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President’s Column: April 2019

April 3, 2019 by NSC in News
Most of us already know that the government wants construction and infrastructure projects to incorporate greater levels of offsite manufacturing. But more recently, government has said that it also wants to take a more standardised approach to design, including componentisation. They refer to this as a platforms approach.

With the majority of the value add for structural steel already occurring offsite – in some cases up to 90% – the structural steelwork sector is well placed to be an early adopter of these new approaches.

Key to the success of this approach will be the ability to lock down the complete design. The current construction delivery model does not allow the design to be fixed and drives late changes to design driven by individual sub-contractors as they are engaged. This lack of design certainty is the biggest issue facing steelwork contractors today and one of the largest drivers of cost. BCSA believes late and incomplete design, design errors, and ongoing design changes could currently add up to 15% – 20% in cost to a construction project.

For a platforms approach to be successful, the construction delivery model will have to become collaborative, incorporate early engagement, and demonstrate a high level of coordination and integration. Fixity of design and early engagement of subcontractors would be a significant positive change for the construction sector, even on a structure by structure basis.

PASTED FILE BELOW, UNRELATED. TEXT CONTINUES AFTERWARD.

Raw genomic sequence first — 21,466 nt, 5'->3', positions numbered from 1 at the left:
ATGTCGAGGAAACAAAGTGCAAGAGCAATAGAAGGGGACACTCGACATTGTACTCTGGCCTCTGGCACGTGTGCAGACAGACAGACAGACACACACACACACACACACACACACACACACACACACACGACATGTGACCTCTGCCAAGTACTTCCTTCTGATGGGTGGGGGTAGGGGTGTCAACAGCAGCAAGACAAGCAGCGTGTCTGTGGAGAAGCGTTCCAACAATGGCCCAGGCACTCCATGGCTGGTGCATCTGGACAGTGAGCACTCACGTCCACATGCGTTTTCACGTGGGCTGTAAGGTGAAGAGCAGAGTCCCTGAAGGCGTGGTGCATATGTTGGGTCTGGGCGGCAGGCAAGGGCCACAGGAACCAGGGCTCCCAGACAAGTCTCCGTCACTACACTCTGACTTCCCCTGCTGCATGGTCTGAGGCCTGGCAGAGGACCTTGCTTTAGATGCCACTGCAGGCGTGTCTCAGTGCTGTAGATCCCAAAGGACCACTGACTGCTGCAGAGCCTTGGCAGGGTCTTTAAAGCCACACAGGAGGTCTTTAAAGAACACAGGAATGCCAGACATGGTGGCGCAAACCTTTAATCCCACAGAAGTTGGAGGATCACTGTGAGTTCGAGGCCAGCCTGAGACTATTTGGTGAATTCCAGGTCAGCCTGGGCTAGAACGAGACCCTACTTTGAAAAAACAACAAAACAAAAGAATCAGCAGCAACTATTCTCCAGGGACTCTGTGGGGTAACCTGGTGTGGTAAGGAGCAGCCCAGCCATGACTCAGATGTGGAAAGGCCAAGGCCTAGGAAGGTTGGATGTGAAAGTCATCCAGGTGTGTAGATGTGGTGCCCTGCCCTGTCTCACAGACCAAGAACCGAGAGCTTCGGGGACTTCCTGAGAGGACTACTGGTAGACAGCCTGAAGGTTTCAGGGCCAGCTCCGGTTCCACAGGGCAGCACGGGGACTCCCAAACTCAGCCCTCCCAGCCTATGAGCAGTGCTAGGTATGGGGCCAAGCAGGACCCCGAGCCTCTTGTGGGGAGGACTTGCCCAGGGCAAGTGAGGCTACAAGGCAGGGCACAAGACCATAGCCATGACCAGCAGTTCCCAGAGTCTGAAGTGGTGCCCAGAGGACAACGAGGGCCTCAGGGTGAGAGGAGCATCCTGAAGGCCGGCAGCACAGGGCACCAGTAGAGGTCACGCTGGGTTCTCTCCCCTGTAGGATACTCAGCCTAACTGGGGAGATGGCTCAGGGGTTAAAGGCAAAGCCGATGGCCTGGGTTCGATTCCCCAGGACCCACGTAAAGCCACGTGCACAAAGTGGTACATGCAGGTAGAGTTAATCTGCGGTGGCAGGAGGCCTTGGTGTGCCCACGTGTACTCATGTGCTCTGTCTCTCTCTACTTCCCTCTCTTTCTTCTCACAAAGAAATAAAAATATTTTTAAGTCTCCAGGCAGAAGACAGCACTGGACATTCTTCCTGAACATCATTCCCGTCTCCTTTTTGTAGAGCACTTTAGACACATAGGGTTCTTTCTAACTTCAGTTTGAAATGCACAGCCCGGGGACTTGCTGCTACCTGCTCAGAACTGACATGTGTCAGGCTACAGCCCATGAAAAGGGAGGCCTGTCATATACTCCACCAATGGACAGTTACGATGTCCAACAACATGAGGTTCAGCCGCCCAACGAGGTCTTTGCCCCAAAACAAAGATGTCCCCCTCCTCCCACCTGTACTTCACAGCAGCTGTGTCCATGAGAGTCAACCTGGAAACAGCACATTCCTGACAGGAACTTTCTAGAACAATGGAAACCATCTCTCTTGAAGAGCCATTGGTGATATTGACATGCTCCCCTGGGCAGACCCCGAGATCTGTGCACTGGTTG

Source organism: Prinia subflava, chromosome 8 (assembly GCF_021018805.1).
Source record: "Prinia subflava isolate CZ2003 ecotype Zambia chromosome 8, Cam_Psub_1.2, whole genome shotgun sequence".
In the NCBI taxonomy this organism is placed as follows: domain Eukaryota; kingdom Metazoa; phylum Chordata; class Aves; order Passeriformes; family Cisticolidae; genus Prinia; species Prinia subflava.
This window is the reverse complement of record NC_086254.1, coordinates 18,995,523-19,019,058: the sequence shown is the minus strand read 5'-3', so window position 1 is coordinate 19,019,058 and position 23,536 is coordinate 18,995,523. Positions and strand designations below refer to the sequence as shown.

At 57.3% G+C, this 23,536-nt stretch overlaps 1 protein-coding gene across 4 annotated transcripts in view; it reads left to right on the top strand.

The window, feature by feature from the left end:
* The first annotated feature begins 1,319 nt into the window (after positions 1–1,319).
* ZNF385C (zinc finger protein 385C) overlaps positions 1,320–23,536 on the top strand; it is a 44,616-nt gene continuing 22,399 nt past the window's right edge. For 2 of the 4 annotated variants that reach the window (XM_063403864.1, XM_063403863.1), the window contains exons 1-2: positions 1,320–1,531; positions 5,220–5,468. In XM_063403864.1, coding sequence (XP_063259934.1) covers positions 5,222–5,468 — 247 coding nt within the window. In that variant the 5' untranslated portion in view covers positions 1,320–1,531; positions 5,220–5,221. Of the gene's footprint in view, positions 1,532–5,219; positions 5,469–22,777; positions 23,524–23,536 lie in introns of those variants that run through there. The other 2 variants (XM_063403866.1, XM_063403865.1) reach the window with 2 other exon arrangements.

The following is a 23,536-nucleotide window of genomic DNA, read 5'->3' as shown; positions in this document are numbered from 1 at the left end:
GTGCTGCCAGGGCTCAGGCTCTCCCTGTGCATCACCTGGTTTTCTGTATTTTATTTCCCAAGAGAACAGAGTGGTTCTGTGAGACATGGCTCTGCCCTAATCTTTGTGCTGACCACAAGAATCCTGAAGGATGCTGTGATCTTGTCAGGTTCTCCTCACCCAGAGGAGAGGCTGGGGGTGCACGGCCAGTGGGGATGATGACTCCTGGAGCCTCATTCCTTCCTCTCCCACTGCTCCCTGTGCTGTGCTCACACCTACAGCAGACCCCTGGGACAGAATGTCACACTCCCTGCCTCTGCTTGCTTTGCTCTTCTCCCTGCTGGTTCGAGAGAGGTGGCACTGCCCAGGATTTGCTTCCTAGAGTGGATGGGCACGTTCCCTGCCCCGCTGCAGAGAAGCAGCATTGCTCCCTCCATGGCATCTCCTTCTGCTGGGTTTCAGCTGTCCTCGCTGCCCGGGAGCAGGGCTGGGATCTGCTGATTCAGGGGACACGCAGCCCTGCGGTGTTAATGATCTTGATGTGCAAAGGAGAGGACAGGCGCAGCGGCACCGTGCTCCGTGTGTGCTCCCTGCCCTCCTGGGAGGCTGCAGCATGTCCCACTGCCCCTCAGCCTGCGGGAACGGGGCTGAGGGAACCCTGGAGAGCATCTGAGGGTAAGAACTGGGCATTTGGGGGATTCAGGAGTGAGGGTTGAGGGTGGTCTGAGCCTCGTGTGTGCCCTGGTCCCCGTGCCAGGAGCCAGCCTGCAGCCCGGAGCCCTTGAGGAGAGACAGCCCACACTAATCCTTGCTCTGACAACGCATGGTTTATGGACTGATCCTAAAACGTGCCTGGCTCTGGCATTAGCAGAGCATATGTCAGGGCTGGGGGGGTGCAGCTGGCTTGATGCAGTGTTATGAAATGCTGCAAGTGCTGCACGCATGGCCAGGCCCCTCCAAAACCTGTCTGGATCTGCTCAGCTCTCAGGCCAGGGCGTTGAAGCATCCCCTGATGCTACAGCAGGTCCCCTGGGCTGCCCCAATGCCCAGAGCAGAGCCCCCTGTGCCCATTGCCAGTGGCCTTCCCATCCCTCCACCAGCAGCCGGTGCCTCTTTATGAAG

While the structural steelwork sector already commonly uses a narrow range of section sizes and three standard connection designs, as well as generally using one standard bolt size, the overall building or structure design is sometimes so bespoke that the standard components and designs are unable to be utilised as often as they could be.

A balance does needs to be struck between over and under application – there is the risk of over application where the benefits of the approach start to get lost. If a platforms approach standardises more than is practical, it may be that the building design becomes less efficient than other design solutions, including offsite manufacturing or traditional techniques.

In its early stages, a platforms approach is most likely to be an alternative to both modular and panelised off-site build systems designed for; for example, student accommodation, low-rise hotels and low-rise residential type structures. This is due to their regular grid, repetitive design and limited number of storeys.

While a platforms approach itself will not necessarily be the optimum solution for all buildings and infrastructure projects, the principles of fixed or standardised design and inter-operability provide a solution for many buildings and will have wider benefits in effecting positive change.

Tim Outteridge
BCSA President & Sales Director Cleveland Bridge

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